The protesters at Donald Trump’s rally in Portland on Thursday had no idea that their silent gesture of opposition – each of them holding up a pocket-sized copy of the U.S. Constitution while the Republican presidential candidate spoke – would be so effective.

Images and videos of the protesters were picked up by media around the nation, including CNN, Time magazine, Slate, the Guardian and Politico, which made note of the contrast between the protesters’ wordless march as they were escorted by Trump’s security team out of Merrill Auditorium, blue booklets held aloft, with the heckles and boos of Trump’s supporters.

The pocket Constitution protest was organized by the Maine People’s Alliance, a liberal advocacy group that coordinated their actions as Trump spoke at the podium.

MPA members who talked about the protest said on Friday they couldn’t remember which of them first came up with the idea.

“It was sort of crowdsourced between a bunch of us at the Maine People’s Alliance and taken to our chapter members who wanted to do something,” said Andrew Francis, the group’s deputy communications director.

But even they were surprised at how many media outlets noted their gesture. Although over 100 people gathered at Portland City Hall and nearby Monument Square to protest Trump’s appearance in Maine – his third this year – it was the silent protest inside the auditorium that captured national attention, with Slate calling it “pure imagery.”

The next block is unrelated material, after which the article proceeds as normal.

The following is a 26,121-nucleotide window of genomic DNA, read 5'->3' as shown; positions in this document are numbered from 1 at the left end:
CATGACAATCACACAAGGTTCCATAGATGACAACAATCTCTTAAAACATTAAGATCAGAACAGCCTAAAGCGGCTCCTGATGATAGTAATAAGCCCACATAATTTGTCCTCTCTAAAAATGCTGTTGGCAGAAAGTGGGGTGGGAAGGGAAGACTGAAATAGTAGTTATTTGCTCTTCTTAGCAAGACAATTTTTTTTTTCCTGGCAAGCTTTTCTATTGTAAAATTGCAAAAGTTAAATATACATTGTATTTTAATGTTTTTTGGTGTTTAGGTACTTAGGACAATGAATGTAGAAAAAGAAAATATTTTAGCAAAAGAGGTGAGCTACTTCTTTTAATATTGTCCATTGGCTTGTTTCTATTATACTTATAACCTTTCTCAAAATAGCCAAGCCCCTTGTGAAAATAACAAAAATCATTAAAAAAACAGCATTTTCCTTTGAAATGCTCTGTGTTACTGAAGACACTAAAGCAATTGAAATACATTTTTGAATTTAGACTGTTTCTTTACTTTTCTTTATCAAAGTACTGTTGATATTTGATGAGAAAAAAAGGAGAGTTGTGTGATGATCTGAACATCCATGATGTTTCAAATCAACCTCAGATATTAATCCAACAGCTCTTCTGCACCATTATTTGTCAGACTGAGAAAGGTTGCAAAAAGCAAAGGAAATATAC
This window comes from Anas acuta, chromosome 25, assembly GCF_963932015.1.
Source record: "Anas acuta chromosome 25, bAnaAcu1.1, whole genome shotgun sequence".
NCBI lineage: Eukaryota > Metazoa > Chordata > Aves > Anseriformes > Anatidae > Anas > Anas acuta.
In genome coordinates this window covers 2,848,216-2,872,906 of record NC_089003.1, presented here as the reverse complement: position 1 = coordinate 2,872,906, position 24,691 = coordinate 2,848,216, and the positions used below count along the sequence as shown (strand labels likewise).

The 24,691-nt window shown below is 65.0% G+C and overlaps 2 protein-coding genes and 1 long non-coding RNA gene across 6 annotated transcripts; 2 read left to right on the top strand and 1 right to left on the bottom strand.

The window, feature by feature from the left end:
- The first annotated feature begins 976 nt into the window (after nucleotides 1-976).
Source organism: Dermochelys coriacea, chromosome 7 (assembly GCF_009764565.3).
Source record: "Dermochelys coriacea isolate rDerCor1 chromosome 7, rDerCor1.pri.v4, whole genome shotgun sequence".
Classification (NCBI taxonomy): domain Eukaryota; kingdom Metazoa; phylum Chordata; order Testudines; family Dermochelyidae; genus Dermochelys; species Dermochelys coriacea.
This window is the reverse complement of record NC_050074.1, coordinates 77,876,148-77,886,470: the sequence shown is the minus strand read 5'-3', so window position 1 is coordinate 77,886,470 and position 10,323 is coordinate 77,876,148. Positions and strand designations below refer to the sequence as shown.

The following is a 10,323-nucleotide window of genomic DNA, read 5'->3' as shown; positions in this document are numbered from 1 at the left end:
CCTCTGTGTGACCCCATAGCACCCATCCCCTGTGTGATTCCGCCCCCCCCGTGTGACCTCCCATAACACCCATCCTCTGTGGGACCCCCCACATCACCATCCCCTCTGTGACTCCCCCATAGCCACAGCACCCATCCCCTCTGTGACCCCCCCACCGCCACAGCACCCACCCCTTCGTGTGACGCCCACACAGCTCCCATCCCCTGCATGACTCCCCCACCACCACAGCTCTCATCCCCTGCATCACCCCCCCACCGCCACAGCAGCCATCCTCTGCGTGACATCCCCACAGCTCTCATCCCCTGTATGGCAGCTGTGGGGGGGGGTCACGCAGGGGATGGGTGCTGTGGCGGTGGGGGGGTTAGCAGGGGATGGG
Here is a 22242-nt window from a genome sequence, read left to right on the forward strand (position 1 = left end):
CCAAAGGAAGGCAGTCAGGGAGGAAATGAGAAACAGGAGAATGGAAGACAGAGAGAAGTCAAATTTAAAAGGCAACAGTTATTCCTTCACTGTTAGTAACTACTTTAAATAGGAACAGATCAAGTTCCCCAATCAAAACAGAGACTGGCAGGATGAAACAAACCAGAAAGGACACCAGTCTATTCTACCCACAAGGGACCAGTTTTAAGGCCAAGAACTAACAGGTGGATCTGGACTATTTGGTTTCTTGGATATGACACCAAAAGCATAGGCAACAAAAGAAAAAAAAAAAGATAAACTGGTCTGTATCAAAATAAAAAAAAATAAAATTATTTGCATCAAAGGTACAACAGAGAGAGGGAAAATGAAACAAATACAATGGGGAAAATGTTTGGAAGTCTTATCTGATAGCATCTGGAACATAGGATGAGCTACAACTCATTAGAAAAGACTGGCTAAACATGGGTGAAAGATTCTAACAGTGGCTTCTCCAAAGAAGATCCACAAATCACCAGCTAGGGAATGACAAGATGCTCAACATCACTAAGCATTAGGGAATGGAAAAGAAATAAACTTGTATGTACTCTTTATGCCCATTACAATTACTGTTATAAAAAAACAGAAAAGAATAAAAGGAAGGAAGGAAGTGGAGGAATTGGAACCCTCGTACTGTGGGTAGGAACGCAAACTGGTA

“We didn’t predict this,” said Maria Testa, an author from Portland who was accompanied at the rally by her two sons and who is a member of the MPA. “We just thought it was a good thing for our city and our state. We couldn’t have predicted how the nation would have picked it up.”

The pocket Constitution first drew attention as an image of protest against Trump during a speech at the Democratic National Convention last week by Khizr Khan, the father of Muslim American Army Capt. Humayun Khan, who was killed by a suicide bomber while serving in Iraq in 2004. Humayun Khan was posthumously awarded the Bronze Star and the Purple Heart.

The elder Khan used his speech to criticize Trump’s proposal to ban Muslims from entering the U.S. As Khan spoke, he drew his copy of the Constitution from his suit jacket and held it up, saying, “In this document, look for the words liberty and equal protection of law. Let me ask you: Have you even read the U.S. Constitution? I will gladly lend you my copy.”

Trump’s subsequent criticism of the Gold Star family triggered widespread condemnation from veterans groups, and both Republican and Democratic leaders.

Francis was surprised that the images of the MPA members holding their Constitutions at the rally were also picked up on social media by so many “random people and celebrities,” including the national ACLU and celebrity Bette Midler, who both tweeted about the incident.

“We were holding up the Constitution at a Trump rally,” said 19-year-old Julia Leslie, another of the protesters inside Merrill Auditorium. “We were using our First Amendment right. The fact that he was dismissive of us is pretty ironic.”

A native of the Bangor area, Leslie is living in Yarmouth between semesters at Wellesley College. This is her first time participating in a presidential election.

“I’ve never been in a news story that was covered nationally,” she said, “so it was pretty exciting.”